This post is somewhat off-topic. I wrote it several months ago, after a very stressful year with an adopted German Shepherd who had been diagnosed with fear aggression.
When I write about animal research, I usually focus on its lack of transferability to human health and diseases. The following is a story about medicines for humans that are used on dogs – without much evidence that they are safe and effective.
So here is the story:
Ted came to me with a collar, a leash, mud-caked fur and an attitude. An attitude that shouted: ”I do exactly as I please. And you can’t stop me”. I wasn’t intimidated, because I had lived with German Shepherds before. Ted was possibly angry about being torn away from his familiar environment. How could he know that his new life would turn out to be so much more interesting than being locked all day long in a concrete backyard.
Ted had an assortment of what we humans consider to be “behavioural problems”. The most challenging of these were fierce aggression towards other dogs and his mouthing – he bit me regularly, not severely enough so that I needed medical treatment, but he drew blood. We both needed to learn how we could live together in peace and enjoy each other’s company.
When group obedience training exacerbated Ted’s aggression, I consulted a veterinarian with specialist training in animal behaviour. She suggested we do one-on-one work with a dog trainer, in combination with anti-anxiety drugs for Ted.
The first suggestion made sense. But anti-anxiety drugs for a dog?
Human psychiatric drugs are now routinely prescribed for animals in veterinary clinics around the country. Dogs and cats are the most common animals to be drugged to treat problematic behaviours such as separation anxiety, obsessive-compulsive disorder, aggression and noise phobia.
Animal models are not predictive of human health and we can’t rely on animal testing to predict drug behaviour in people. Surely, this must also be true the other way around: if a drug is safe and effective in humans, we can’t assume this to be true for a different species, such as dogs.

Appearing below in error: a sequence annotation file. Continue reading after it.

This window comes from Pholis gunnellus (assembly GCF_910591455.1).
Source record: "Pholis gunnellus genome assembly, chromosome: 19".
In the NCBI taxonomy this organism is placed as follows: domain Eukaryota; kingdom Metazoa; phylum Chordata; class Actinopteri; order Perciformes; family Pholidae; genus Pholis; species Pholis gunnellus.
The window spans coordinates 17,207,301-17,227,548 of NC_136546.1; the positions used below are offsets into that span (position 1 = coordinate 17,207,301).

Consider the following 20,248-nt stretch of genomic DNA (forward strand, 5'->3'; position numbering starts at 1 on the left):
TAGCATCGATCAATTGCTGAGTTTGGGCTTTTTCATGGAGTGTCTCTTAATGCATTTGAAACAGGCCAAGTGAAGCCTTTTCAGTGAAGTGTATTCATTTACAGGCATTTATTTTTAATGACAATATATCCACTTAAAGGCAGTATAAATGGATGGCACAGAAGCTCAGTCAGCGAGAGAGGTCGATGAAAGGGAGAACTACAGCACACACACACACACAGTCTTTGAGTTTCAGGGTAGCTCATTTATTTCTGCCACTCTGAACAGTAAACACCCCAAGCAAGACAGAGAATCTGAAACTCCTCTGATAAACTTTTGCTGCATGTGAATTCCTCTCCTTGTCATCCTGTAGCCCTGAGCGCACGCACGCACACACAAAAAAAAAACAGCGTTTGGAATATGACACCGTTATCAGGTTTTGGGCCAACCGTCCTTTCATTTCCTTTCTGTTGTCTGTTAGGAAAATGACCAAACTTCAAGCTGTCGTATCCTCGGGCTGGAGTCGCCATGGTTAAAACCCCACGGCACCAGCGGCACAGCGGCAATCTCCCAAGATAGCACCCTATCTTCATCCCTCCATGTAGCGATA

Yet there is very little research to show that drugs like clonidine, fluoxetine (better known as Prozac), trazodone, clomipramine and benzodiazepine are effective and safe in dogs. There are not enough substantive studies available in peer-reviewed veterinary journals for a systematic review or meta-analysis.
A small number of these drugs are registered in Australia for use in dogs; others are used off-label. Off-label use is the practice of prescribing pharmaceuticals for an unapproved use or in an unapproved age group, unapproved dose or unapproved form of administration. Veterinarians are permitted to exercise professional judgement in the off-label use or supply of most drugs.
The most commonly used registered medications to treat canine anxiety include clomipramine and fluoxetine. These are available under the brand names Clomicalm and Reconcile. Many anti-anxiety medications given to animals are the same as those prescribed for humans. Doses, side effects and applications for animals have been extrapolated from human use.
Why are anti-anxiety drugs needed?
Well-adjusted dogs communicate using their voice and body language. Other dogs, and many humans, usually understand this language. Dogs that have not been adequately socialised when young and traumatised dogs may not have learned or lost the capacity to interpret other dogs’ signals correctly. Their capacity to communicate with other dogs and people may be severely impaired. Humans with adopted dogs may not know which past events have led to problem behaviour.
These drugs are prescribed for a range of behaviours that express the dog’s distress and upset the canine-human relationship: nervousness, hyperactivity, scratching, chewing, digging, excess barking or howling, salivation, abnormal urine marking, trembling or shivering and destructive or aggressive behaviour. Usually, the underlying problem is anxiety. While humans can go to a psychologist or psychiatrist and talk through their problems, this is not possible for our furry friends. What action a dog takes in response to fear and distress can vary widely. My friend Ted chose aggression.
Anti-anxiety drugs are mostly prescribed together with a plan for behaviour training. On their own, they are rarely effective. Some vets specialise in the field of animal behaviour and are well placed to assess a dog’s behaviour problems and provide a comprehensive behaviour modification plan.
How common are behavioural problems in dogs?
A representative from the Australian Veterinary Association was not aware of the extent of use of canine anti-anxiety drugs in Australia. He estimated that up to 20% of pets in his own clinic may have behaviour problems.